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Gadolinium-induced fibrosis is counter-regulated by CCN3 in human dermal fibroblasts: a model for potential treatment of nephrogenic systemic fibrosis

  • Bruce L. RiserEmail author
  • Narasimharao Bhagavathula
  • Patricia Perone
  • Kendra Garchow
  • Yiru Xu
  • Gary J. Fisher
  • Feridoon Najmabadi
  • Durga Attili
  • James Varani
Research Article

Abstract

We recently show that CCN3 is a counter-regulatory molecule for the pro-fibrotic protein CCN2, and a potentially novel fibrosis therapy. The goal of this study was to assess the role of CCN3 in fibroproliferative/fibrotic responses in human dermal fibroblasts exposed to Omniscan, one of the gadolinium-based contrast agents associated with development of nephrogenic systemic fibrosis (NSF) a rare but life-threatening disease thought to be complication of NMR diagnostics in renal impaired patients. Human dermal fibroblasts were exposed to Omniscan; or to platelet-derived growth factor (PDGF) and transforming growth factor-β (TGF-β) as controls. Proliferation was assessed along with matrix metalloproteinase-1, tissue inhibitor of metalloproteinases-1 and type 1 procollagen in the absence and presence of CCN3. In parallel, CCN3 production was assessed in control and Omniscan-treated cells. The results showed that PDGF stimulated fibroblast proliferation, production of Timp-1 and MMP-1 whereas exogenous CCN3 inhibited, in a dose response manner, cell proliferation (approx. 50 % max.) and production of MMP-1 (approx 35 % max.) but had little effect on TIMP-1. TGF-β stimulated type 1 procollagen production but not proliferation, Timp-1 or MMP-1 compared to non-TGF-ß treated control cells, and CCN3 treatment blocked (approx. 80 % max.) this up-regulation. Interestingly, untreated, control fibroblasts produced high constitutive levels of CCN3 and concentrations of Omniscan that induced fibroproliferative/fibrogenic changes in dermal fibroblasts correspondingly suppressed CCN3 production. The use of PDGF and TGF-β as positive controls, and the study of differential responses, including that to Omniscan itself, provide the first evidence for a role of fibroblast-derived CCN3 as an endogenous regulator of pro-fibrotic changes, elucidating possible mechanism(s). In conclusion, these data support our hypothesis of a role for fibroblast-derived CCN3 as an endogenous regulator of pro-fibrotic changes in these cells, and suggest that CCN3 may be an important regulatory molecule in NSF and a target for treatment in this and other fibrotic diseases.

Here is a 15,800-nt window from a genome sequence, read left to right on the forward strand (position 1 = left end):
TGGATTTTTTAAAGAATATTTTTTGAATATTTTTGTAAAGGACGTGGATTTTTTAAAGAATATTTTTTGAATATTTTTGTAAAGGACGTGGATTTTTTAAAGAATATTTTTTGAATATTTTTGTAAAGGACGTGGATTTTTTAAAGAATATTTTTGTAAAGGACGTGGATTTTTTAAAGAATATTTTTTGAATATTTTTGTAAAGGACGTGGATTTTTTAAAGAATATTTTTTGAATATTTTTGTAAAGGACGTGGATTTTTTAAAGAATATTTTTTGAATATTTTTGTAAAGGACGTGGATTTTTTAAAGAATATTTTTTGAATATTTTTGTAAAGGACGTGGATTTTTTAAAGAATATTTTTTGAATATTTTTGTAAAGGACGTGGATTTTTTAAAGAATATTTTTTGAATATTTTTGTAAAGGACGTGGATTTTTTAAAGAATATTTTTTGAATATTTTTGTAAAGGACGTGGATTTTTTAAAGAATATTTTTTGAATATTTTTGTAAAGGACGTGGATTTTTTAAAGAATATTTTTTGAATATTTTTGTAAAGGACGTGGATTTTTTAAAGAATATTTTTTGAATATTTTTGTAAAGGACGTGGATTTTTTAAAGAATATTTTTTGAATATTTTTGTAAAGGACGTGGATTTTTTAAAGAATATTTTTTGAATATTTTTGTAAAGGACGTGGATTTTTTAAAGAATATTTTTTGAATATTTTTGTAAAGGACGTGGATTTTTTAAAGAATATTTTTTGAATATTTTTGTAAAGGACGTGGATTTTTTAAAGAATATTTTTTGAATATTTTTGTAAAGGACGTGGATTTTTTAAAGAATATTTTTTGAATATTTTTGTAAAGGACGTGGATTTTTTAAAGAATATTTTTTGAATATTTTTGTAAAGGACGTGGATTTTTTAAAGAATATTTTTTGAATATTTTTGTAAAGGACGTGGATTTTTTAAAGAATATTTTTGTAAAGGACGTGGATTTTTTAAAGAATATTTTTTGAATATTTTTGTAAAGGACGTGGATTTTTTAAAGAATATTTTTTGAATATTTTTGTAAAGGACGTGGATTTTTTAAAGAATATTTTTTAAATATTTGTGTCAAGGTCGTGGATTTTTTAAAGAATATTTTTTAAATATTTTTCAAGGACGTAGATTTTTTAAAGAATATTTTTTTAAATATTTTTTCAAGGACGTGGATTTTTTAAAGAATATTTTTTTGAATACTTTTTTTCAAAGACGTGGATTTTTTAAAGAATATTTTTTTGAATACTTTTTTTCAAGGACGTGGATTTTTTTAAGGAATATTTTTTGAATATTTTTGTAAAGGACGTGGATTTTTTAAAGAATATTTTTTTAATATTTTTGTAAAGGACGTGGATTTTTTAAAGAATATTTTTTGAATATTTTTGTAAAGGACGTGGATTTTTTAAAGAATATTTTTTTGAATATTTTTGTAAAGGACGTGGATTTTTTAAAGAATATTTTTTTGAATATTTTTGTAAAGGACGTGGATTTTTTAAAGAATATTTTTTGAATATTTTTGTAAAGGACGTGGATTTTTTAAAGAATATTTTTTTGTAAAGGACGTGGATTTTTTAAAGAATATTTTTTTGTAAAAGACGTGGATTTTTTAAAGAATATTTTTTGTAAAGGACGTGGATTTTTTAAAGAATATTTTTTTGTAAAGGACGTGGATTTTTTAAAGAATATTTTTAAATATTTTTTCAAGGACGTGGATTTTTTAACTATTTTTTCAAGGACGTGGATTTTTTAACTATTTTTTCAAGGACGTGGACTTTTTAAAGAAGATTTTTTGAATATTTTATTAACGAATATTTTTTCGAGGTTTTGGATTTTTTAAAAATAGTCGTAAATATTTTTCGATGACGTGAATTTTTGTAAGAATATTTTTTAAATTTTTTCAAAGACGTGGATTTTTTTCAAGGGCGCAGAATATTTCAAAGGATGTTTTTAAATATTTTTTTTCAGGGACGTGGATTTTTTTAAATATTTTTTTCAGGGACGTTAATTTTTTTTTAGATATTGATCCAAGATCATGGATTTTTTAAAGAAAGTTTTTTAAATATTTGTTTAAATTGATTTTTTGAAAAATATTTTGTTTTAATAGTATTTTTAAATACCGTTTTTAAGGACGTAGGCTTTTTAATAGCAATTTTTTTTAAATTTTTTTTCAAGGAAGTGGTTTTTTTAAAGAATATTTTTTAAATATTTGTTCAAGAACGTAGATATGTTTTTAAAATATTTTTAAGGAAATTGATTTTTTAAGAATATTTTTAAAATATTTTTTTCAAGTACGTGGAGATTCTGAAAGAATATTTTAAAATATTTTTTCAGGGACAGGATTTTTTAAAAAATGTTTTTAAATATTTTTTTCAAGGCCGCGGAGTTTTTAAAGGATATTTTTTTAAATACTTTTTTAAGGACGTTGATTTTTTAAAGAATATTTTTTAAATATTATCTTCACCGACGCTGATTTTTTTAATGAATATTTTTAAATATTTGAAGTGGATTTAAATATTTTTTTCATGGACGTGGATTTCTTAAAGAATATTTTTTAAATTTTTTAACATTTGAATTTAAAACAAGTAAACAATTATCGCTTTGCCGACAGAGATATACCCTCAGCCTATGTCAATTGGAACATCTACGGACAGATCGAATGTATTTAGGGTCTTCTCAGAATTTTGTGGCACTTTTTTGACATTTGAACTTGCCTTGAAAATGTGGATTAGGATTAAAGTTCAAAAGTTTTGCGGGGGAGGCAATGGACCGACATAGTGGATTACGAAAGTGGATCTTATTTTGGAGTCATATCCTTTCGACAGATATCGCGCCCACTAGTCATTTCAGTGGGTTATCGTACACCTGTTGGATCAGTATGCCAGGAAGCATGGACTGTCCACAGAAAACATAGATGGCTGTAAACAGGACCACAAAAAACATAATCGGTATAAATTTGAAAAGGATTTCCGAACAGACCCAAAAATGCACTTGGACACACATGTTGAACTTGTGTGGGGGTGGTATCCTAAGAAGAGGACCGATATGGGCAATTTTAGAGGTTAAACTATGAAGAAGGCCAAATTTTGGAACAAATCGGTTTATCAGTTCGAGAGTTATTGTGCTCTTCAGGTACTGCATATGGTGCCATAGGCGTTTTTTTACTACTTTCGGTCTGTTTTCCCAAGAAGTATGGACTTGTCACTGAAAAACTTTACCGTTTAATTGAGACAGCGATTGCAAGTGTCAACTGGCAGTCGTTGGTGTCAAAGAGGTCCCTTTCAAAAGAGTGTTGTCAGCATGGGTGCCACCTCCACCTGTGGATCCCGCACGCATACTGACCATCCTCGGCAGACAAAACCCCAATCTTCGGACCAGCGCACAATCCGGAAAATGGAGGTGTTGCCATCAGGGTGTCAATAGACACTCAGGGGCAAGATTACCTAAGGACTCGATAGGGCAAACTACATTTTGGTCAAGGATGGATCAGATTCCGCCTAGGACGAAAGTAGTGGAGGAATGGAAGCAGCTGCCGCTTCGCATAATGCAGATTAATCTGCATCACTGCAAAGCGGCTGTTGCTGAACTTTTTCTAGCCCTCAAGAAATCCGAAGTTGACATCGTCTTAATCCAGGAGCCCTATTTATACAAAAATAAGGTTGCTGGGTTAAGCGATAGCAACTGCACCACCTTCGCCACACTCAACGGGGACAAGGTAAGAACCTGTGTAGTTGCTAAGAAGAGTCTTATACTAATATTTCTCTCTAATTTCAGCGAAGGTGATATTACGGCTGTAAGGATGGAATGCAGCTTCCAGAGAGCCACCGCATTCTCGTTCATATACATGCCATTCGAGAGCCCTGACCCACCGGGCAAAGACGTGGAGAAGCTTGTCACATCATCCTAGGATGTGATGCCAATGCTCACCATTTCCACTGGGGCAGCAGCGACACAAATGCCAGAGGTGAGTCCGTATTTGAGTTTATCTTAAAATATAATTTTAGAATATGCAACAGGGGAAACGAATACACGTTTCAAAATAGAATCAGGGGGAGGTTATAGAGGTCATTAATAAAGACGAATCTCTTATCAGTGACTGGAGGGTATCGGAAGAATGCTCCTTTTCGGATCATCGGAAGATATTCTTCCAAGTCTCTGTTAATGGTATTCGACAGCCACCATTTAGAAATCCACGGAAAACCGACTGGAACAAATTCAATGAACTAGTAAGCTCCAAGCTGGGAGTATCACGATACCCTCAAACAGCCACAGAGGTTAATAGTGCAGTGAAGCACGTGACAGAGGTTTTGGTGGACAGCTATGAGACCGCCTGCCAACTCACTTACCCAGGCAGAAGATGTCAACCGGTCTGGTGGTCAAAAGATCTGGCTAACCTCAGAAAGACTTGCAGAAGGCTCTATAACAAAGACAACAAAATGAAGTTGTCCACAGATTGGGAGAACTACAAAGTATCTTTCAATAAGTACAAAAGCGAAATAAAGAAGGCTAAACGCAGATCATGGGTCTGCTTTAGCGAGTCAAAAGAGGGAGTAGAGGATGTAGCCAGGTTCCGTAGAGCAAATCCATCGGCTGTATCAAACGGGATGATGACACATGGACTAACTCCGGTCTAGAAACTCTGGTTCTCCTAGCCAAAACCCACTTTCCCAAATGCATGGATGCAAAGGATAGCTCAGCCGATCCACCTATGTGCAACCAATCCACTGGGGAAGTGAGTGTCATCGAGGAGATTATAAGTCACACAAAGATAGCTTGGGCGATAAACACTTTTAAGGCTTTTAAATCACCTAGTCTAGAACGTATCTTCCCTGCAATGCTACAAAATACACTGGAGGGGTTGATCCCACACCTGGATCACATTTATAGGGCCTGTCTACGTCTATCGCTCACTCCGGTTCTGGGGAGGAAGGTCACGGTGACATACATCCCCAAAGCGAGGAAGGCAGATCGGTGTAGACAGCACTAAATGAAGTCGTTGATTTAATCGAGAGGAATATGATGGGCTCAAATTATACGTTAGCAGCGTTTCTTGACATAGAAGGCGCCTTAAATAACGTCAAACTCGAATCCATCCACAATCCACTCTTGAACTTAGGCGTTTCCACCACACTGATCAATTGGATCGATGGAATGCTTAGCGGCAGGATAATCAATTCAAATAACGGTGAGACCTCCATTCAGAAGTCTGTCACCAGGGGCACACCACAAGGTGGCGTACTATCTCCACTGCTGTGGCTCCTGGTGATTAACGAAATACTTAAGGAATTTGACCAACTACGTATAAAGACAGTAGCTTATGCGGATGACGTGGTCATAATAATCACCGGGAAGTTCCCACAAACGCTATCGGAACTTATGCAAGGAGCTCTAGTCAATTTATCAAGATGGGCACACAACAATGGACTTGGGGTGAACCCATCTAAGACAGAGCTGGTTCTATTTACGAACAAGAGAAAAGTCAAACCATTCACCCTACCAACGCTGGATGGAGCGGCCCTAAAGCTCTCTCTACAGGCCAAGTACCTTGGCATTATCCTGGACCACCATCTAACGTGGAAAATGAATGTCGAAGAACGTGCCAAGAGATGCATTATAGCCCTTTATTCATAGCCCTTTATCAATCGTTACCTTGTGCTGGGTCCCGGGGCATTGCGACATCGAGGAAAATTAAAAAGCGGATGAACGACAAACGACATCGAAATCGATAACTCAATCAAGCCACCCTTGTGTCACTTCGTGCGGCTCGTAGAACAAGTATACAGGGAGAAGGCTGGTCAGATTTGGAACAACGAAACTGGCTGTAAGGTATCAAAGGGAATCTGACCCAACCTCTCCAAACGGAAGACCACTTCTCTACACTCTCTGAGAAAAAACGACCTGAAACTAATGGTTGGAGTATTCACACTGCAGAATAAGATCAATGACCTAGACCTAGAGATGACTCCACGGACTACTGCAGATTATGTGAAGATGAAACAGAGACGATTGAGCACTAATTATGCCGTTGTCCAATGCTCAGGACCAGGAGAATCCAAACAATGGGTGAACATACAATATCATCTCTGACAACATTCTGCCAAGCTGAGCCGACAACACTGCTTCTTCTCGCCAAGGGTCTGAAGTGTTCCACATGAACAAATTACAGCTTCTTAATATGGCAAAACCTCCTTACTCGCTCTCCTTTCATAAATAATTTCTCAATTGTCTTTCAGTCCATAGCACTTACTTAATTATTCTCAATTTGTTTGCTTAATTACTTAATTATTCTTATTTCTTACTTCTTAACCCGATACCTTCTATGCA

Keywords

Nephroblastoma overexpressed gene (NOV) [CCN3] Gadolinium-based contrast agent (GBCA) Matrix metalloproteinase-1 (MMP-1) Platelet-derived growth factor (PDGF) Tissue inhibitor of metalloprotienases-1 (TIMP-1) Nephrogenic systemic fibrosis (NSF) 

Notes

Acknowledgments

This study was supported by a grant from Baxter Healthcare Corporation (BLR), and grants from the National Institutes of Health, Bethesda, MD (CA140760; JV), and from the Association for International Cancer Research, St. Andrews, Fife, Scotland (11–0577 JV).

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Copyright information

© The International CCN Society 2012

Authors and Affiliations

  • Bruce L. Riser
    • 1
    • 2
    Email author
  • Narasimharao Bhagavathula
    • 3
  • Patricia Perone
    • 3
  • Kendra Garchow
    • 1
  • Yiru Xu
    • 4
  • Gary J. Fisher
    • 4
  • Feridoon Najmabadi
    • 1
  • Durga Attili
    • 3
  • James Varani
    • 3
  1. 1.Department of Physiology and BiophysicsRosalind Franklin University of Science and MedicineNorth ChicagoUSA
  2. 2.Medical Products DivisionBaxter Healthcare CorporationRound LakeUSA
  3. 3.Department of PathologyThe University of Michigan Medical SchoolAnn ArborUSA
  4. 4.Department of DermatologyThe University of Michigan Medical SchoolAnn ArborUSA

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